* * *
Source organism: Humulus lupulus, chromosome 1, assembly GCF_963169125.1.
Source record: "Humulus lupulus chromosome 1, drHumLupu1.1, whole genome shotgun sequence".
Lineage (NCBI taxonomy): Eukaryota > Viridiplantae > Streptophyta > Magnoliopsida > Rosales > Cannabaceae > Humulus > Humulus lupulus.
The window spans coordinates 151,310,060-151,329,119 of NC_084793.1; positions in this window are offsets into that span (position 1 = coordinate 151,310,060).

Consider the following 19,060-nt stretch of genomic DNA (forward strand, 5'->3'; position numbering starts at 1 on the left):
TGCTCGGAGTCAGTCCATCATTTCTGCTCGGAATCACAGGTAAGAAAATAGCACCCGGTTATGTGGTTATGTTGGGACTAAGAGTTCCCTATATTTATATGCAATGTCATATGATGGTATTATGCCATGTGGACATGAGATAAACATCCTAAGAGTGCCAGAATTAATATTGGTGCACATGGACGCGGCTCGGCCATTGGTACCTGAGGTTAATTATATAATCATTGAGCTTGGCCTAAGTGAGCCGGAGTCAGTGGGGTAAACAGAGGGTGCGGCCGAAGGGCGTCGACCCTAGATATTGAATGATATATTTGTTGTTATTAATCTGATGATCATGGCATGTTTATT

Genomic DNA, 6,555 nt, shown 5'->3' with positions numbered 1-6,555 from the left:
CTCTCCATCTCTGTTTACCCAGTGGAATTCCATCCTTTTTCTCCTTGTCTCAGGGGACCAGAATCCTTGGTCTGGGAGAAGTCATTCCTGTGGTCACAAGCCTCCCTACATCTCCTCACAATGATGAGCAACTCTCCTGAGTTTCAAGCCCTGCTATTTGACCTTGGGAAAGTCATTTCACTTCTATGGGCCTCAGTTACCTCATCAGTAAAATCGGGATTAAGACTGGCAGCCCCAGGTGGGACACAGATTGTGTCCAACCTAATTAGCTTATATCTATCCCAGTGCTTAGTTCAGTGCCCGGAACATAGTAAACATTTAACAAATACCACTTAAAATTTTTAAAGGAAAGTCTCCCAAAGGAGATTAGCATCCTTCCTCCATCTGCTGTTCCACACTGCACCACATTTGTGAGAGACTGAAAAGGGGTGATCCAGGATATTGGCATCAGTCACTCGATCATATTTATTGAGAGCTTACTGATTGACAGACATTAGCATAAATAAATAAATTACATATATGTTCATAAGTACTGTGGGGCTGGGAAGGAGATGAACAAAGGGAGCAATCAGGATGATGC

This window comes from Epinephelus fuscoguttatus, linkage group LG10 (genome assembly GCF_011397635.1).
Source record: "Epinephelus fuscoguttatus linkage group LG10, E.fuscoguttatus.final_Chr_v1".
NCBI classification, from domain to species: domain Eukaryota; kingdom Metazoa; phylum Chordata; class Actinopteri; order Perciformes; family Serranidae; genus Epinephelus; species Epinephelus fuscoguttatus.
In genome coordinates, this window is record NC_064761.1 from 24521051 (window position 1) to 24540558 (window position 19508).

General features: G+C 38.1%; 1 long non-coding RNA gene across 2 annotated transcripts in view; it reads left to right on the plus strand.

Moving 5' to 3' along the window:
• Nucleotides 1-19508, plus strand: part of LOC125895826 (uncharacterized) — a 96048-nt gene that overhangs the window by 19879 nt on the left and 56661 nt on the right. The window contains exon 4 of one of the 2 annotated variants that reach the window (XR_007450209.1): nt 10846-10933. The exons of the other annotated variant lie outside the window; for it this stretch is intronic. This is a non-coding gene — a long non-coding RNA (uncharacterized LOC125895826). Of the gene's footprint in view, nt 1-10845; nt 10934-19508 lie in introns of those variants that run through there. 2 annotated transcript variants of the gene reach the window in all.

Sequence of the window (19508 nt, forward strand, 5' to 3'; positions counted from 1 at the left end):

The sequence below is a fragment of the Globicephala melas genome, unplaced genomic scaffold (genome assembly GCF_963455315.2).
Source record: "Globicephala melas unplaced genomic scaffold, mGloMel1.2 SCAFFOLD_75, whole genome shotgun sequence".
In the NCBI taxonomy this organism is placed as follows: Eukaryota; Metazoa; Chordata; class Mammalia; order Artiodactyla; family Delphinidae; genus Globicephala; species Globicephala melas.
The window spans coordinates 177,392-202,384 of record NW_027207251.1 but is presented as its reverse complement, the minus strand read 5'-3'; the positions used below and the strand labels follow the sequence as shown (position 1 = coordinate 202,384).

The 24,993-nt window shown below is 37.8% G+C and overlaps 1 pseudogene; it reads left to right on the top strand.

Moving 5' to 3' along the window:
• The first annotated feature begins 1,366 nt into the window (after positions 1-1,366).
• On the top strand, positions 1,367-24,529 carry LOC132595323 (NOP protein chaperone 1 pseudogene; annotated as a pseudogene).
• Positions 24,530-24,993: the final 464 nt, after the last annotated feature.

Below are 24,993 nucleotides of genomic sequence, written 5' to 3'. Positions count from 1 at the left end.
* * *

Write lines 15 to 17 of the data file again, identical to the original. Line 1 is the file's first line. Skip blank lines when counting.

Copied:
• Nucleotides 1-19508, plus strand: part of LOC125895826 (uncharacterized) — a 96048-nt gene that overhangs the window by 19879 nt on the left and 56661 nt on the right. The window contains exon 4 of one of the 2 annotated variants that reach the window (XR_007450209.1): nt 10846-10933. The exons of the other annotated variant lie outside the window; for it this stretch is intronic. This is a non-coding gene — a long non-coding RNA (uncharacterized LOC125895826). Of the gene's footprint in view, nt 1-10845; nt 10934-19508 lie in introns of those variants that run through there. 2 annotated transcript variants of the gene reach the window in all.

Sequence of the window (19508 nt, forward strand, 5' to 3'; positions counted from 1 at the left end):

The sequence below is a fragment of the Globicephala melas genome, unplaced genomic scaffold (genome assembly GCF_963455315.2).